Wednesday, December 8, 2010

Yeah, I know what bildungsroman means

One of the definitions that may appear on my American Literature final is bildungsroman.

For reasons exclusive to my own past, this is all at once a giveaway mark and a horrible, horrible memory that scars my consciousness to this day.

When I was twelve, I was--if you can believe it--an aspiring young writer. I was also, one will note, twelve. My age might've varied anywhere from 12-14, but it was certainly not much out of that range. As any 12-14 year old who read fantasy with a love bordering on the obsessive, I wrote simplistic, childish fantasy: you know, swords, dragons, elves, dwarves, that stuff. Mine were tinged by a subtle undercurrent of JRPG trends, since at the time I played more or less nothing but JRPG videogames, but the differences were mostly aesthetic.

Anyway, like a good many young, aspiring writers, I posted my stories on Fictionpress, in the hope of receiving some constructive criticism, and praise. Okay, let's face it: I wanted praise real bad. I wanted people to be like "Dude, you should get published right now."

Unsurprisingly, this did not happen. There was a fair bit of praise, though, which naturally swelled my little head like an overblown balloon. Little did my poor, balloon-headed 13-year-old self know that a post-graduate needle was hurtling towards my ego at ramming speed.

One day, I log on to my fictionpress account and check my reviews. One new review, the counter says! "Yay!" I think. I then read the review.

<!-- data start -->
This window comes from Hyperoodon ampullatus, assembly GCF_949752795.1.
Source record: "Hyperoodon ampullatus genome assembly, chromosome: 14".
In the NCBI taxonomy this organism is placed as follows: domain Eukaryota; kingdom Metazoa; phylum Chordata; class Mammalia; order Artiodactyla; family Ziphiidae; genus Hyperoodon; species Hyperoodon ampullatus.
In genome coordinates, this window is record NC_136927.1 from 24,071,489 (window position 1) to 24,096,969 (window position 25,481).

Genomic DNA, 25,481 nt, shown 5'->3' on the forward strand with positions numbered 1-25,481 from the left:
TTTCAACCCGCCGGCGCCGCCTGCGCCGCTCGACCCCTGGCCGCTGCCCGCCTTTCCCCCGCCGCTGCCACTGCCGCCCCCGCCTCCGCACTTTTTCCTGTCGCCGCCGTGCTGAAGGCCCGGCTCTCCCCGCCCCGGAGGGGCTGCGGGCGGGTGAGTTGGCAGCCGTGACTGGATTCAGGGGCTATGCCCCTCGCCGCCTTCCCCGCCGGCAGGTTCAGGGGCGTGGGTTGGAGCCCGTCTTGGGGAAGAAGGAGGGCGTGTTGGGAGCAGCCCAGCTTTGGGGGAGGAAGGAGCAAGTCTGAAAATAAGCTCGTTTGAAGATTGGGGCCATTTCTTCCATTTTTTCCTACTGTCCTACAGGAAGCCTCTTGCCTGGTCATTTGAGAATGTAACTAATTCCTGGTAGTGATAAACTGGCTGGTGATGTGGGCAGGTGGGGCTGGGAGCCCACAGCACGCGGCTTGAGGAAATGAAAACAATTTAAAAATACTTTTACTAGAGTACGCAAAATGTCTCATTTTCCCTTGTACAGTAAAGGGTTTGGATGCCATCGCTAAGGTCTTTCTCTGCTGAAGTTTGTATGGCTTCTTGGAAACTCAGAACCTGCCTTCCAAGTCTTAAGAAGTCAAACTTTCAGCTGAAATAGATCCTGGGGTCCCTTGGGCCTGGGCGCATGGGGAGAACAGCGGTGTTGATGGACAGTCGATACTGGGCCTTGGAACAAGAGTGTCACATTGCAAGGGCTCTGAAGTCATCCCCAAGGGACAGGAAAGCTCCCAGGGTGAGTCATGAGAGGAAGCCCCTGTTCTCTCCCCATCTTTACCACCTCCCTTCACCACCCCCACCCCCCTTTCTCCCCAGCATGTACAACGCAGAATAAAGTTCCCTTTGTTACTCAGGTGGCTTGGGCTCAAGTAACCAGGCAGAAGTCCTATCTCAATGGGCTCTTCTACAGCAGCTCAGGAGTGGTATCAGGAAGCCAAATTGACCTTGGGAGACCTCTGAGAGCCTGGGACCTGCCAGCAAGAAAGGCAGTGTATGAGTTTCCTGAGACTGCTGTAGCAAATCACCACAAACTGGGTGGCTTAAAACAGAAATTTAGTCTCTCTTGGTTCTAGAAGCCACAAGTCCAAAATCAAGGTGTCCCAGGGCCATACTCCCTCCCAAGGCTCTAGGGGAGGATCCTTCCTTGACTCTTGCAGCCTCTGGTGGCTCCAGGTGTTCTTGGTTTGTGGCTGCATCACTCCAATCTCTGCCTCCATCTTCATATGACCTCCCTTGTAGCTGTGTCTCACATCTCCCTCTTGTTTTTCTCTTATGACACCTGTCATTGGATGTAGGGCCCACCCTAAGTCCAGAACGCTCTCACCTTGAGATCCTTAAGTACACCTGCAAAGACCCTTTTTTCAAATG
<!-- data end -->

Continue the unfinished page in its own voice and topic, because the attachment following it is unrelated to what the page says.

What followed was to be an absolutely blistering criticism of just about every word that I had written. Naive kid that I was, I endeavoured to contact this person and try and benefit from their insight: they were, you see, a post-graduate student.

Actually, I don't even know if they were postgrad. I just know they had some sort of degree in English.

Anyway, this person proceeded to sneer, snark, and generally mock my genuine attempts to understand just what the problem was with dragons and elves and dwarves and whathaveyou. At one point came the somewhat illuminating phrase: "You've basically written another generic bildungsroman, and not even a good one."

Not wanting to be a fool, I feverishly googled bildungsroman and learned all I could about it.

So, yeah. That's how I know what bildungsroman means. (Also, if you check the wiki for bildungsroman, The Name of the Wind is listed as an example. How cool is that?)

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